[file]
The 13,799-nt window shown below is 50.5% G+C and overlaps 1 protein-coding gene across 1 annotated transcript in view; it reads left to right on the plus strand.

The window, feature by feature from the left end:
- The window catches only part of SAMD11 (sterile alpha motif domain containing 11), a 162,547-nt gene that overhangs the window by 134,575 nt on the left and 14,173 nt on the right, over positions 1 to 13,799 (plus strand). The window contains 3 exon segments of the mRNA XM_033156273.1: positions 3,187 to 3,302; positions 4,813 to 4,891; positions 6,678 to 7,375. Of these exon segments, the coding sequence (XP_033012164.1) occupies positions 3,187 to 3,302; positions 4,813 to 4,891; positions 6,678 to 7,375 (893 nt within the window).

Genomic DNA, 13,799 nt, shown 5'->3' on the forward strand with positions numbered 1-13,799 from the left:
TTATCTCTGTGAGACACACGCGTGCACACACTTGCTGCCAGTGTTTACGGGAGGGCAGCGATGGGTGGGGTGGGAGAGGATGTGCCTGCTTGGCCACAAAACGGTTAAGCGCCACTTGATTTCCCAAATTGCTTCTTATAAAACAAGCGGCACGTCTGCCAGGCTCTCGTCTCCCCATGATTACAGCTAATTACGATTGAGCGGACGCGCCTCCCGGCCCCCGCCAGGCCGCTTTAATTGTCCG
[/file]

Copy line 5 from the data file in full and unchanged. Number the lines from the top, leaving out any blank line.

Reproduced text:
TTATCTCTGTGAGACACACGCGTGCACACACTTGCTGCCAGTGTTTACGGGAGGGCAGCGATGGGTGGGGTGGGAGAGGATGTGCCTGCTTGGCCACAAAACGGTTAAGCGCCACTTGATTTCCCAAATTGCTTCTTATAAAACAAGCGGCACGTCTGCCAGGCTCTCGTCTCCCCATGATTACAGCTAATTACGATTGAGCGGACGCGCCTCCCGGCCCCCGCCAGGCCGCTTTAATTGTCCG